Aaron Swartz, an Internet activist who was one of the creators of the Web news sharing site Reddit, was found dead from an apparent suicide in his New York apartment Friday.
Internet activist and computer prodigy Aaron Swartz, who helped create an early version of the Web feed system RSS and later played a key role in stopping an online piracy bill in Congress, has committed suicide at age 26, authorities said on Saturday.
Police found Swartz's body hanging in his Brooklyn apartment on Friday, according to the New York City Office of Chief Medical Examiner, which ruled the death a suicide. Police went to the apartment after receiving a 911 call from Swartz's girlfriend, who found him.
"Aaron's insatiable curiosity, creativity, and brilliance; his reflexive empathy and capacity for selfless, boundless love; his refusal to accept injustice as inevitable — these gifts made the world, and our lives, far brighter," Swartz's family said in a statement Saturday. "We're grateful for our time with him, to those who loved him and stood with him, and to all of those who continue his work for a better world."
Swartz is widely credited with being a co-author of the specifications for the Web feed format RSS 1.0, which he worked on at age 14, according to a blog post on Saturday from his friend Cory Doctorow.
RSS, which stands for Rich Site Summary, is a format for delivering to users, content from sites that change constantly, such as news pages and blogs.
Online tributes to Swartz have been posted at a number of top websites in the technology world.
"Aaron had an unbeatable combination of political insight, technical skill and intelligence about people and issues," Doctorow wrote on his blog at Boing Boing.
Swartz was "an extraordinary hacker and activist," the Electronic Frontier Foundation — an international nonprofit digital rights group based in California — wrote in a tribute on its home page.
He "did more than almost anyone to make the Internet a thriving ecosystem for open knowledge, and to keep it that way," the tribute said.
Swartz also played a role in building the news sharing website Reddit, but left the company after it was acquired by Wired magazine owner Condé Nast.
In 2011, he was indicted on computer fraud and other charges related to the unauthorized download of academic journal articles at the Massachusetts Institute of Technology. He pleaded not guilty. His trial was due to start in April.
Doctorow wrote that Swartz had "problems with depression for many years."
Swartz himself described his struggles with dark feelings.
In an online account of his life and work, Swartz said he became "miserable" after going to work at the San Francisco offices of Wired after Reddit was acquired by Condé Nast.
"I took a long Christmas vacation," he wrote. "I got sick. I thought of suicide. I ran from the police. And when I got back on Monday morning, I was asked to resign."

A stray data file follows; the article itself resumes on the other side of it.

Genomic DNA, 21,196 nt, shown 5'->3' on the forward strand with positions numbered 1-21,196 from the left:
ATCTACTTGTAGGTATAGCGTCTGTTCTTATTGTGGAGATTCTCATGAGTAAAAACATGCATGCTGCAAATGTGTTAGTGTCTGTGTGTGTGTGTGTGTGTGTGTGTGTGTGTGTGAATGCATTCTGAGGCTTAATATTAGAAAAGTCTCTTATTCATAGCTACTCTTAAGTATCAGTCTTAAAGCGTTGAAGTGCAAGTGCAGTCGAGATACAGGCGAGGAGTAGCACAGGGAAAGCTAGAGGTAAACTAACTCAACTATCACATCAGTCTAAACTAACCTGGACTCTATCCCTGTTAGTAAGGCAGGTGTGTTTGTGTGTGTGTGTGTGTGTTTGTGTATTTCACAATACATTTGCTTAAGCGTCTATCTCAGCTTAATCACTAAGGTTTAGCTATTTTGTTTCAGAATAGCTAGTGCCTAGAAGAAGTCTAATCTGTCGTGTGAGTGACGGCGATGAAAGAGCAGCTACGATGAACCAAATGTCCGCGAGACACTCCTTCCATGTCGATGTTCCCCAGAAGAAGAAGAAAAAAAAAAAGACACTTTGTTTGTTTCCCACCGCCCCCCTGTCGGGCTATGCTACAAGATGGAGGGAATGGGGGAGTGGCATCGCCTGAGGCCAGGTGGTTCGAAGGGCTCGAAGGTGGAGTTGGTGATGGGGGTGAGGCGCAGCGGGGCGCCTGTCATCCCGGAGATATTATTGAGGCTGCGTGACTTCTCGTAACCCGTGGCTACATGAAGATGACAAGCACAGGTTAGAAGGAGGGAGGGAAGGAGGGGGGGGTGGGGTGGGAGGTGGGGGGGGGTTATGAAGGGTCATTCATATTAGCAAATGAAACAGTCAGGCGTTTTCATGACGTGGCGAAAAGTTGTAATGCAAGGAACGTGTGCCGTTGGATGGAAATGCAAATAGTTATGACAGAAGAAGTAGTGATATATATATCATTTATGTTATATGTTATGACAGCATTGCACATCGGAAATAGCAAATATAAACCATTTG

Swartz later founded the group Demand Progress and led a successful campaign to block a bill introduced in 2011 in the U.S. House of Representatives called the Stop Online Piracy Act, which generated fierce opposition in the technological community.
The bill, which was withdrawn amid public pressure, would have allowed court orders to curb access to certain websites deemed to be engaging in illegal sharing of intellectual property.
Swartz and other activists objected on the grounds it would give the government too many broad powers to censor and squelch legitimate Web communication.
Swartz also had been a fellow at a Harvard University research lab on institutional corruption, according to his website.
Prosecutors in the MIT academic journals case in 2011 said he broke into a computer wiring closet on campus and used his laptop for the downloads.
Swartz pleaded not guilty to charges including wire fraud. If convicted, he faced decades in prison and a fortune in fines.
Some legal experts considered the case unfounded, saying that MIT allows guests access to the articles and Swartz, a fellow at Harvard's Safra Center for Ethics, was a guest.
According to a federal indictment, Swartz stole the documents from JSTOR, a subscription service used by MIT that offers digitized copies of articles from academic journals. Prosecutors said he intended to distribute the articles on file-sharing websites.
He faced 13 felony charges, including breaching site terms and intending to share downloaded files through peer-to-peer networks, computer fraud, wire fraud, obtaining information from a protected computer, and criminal forfeiture.
JSTOR did not press charges once it reclaimed the articles from Swartz.
The prosecution "makes no sense," Demand Progress Executive Director David Segal said in a statement at the time. "It's like trying to put someone in jail for allegedly checking too many books out of the library."
Criticizing the government's actions in the pending prosecution, Harvard law professor and Safra Center faculty director Lawrence Lessig called himself a friend of Swartz's and wrote Saturday that "we need a better sense of justice. ... The question this government needs to answer is why it was so necessary that Aaron Swartz be labeled a 'felon.'"
JSTOR announced this week that it would make "more than 4.5 million articles" publicly available for free.
Tim Berners-Lee, who is credited as the most important figure in the creation of the World Wide Web, commemorated Swartz in a Twitter post on Saturday.
"Aaron dead," he wrote. "World wanderers, we have lost a wise elder. Hackers for right, we are one down. Parents all, we have lost a child. Let us weep."
"Playing Mozart's Requiem in honor of a brave and brilliant man," tweeted Carl Malamud, an Internet public domain advocate who believes in free access to legally obtained files.
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